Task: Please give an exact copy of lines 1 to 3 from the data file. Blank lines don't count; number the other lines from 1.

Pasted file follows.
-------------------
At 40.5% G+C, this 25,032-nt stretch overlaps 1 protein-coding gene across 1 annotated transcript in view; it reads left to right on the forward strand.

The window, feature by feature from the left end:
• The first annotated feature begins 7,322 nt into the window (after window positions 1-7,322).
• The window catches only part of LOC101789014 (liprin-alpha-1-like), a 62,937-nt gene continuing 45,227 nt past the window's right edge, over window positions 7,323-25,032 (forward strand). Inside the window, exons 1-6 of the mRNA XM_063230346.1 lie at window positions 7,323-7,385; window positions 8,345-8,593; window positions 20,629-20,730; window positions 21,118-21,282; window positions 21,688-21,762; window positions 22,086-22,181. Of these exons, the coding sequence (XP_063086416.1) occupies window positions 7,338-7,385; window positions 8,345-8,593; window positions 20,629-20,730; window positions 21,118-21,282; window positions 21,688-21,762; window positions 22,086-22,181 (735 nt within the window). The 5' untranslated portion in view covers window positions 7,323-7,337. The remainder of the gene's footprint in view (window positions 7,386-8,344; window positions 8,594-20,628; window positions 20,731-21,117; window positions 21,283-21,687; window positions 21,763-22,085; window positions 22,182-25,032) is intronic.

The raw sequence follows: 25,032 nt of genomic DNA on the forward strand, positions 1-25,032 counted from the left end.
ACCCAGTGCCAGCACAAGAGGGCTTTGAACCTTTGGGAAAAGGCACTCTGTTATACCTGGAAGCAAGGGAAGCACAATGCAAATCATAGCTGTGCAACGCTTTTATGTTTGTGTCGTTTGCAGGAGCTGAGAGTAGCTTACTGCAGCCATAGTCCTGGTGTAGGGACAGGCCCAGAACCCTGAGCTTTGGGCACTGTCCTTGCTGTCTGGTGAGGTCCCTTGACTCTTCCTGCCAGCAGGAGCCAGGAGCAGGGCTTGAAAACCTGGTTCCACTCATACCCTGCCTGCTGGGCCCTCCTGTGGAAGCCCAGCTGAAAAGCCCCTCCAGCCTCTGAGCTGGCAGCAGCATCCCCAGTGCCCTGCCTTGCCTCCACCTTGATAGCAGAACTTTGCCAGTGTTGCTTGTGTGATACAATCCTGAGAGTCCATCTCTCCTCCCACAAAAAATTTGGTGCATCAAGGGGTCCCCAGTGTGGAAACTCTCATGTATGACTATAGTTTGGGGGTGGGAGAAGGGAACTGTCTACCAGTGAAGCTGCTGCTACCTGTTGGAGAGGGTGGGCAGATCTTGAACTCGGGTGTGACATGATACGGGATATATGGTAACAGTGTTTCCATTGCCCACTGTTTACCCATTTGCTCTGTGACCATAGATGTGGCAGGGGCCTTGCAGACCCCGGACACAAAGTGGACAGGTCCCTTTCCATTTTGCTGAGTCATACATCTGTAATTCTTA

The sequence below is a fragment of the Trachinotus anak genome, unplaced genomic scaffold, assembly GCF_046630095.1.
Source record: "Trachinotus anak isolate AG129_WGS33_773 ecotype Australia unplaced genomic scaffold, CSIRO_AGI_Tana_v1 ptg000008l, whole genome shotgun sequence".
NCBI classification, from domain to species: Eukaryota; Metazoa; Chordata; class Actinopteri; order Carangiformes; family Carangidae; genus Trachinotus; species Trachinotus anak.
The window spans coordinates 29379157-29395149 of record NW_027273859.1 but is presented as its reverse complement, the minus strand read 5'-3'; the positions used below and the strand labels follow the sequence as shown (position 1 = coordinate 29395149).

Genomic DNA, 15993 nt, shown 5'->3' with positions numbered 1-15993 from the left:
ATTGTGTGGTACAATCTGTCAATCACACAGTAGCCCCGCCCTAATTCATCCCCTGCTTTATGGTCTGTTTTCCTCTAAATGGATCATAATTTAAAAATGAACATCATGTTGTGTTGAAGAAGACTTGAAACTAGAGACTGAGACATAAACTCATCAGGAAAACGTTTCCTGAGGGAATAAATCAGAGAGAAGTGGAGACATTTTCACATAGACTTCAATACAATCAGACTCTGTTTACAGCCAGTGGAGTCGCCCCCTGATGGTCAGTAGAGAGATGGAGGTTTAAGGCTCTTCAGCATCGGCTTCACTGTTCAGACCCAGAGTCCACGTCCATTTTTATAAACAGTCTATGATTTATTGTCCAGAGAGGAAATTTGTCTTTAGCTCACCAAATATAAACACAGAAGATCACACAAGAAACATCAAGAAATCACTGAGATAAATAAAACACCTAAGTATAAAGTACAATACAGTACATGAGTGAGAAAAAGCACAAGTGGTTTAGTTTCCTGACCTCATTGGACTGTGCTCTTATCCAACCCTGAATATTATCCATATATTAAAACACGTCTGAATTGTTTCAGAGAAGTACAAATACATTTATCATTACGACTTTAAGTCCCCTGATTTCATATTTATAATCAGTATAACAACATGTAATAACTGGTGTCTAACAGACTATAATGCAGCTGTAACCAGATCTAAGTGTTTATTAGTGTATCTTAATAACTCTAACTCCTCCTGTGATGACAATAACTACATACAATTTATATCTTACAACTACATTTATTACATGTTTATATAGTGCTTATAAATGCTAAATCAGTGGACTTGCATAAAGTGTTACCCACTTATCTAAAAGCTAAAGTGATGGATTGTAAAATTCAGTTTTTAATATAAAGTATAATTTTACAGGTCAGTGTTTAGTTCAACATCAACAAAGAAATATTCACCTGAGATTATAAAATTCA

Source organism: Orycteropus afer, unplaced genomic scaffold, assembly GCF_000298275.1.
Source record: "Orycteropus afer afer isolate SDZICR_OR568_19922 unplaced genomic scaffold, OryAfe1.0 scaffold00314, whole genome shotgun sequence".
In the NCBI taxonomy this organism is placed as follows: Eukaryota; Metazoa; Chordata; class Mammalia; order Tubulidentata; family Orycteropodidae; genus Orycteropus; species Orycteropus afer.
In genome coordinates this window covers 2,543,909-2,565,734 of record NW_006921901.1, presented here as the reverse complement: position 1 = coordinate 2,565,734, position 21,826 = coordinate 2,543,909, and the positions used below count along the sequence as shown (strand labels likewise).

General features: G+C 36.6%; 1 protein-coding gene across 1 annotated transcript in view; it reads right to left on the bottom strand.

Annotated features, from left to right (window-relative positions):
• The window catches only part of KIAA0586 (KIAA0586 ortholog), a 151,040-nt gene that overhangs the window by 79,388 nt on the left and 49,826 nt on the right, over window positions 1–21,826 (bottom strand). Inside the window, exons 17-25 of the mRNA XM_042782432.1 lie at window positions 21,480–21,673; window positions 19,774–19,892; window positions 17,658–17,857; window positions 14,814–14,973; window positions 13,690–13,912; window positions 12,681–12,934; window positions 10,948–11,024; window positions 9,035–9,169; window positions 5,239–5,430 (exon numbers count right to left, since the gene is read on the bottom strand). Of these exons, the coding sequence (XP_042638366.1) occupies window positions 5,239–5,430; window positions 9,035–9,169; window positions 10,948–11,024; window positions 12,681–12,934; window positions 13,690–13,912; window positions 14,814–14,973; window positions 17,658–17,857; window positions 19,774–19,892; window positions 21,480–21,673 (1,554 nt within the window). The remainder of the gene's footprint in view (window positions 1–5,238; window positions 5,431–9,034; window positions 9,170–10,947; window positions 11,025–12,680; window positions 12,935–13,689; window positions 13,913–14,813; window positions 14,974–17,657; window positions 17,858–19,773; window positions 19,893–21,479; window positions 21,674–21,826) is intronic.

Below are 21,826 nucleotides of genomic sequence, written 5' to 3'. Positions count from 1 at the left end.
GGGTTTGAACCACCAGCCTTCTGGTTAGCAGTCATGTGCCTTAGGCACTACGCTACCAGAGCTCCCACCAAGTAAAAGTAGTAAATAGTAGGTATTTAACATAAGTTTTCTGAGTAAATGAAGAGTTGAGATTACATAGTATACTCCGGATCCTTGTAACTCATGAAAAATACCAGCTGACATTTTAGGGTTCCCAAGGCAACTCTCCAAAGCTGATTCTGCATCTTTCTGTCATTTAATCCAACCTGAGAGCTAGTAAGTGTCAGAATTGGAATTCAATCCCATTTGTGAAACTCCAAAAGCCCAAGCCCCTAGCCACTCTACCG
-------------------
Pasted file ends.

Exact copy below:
At 40.5% G+C, this 25,032-nt stretch overlaps 1 protein-coding gene across 1 annotated transcript in view; it reads left to right on the forward strand.

The window, feature by feature from the left end:
• The first annotated feature begins 7,322 nt into the window (after window positions 1-7,322).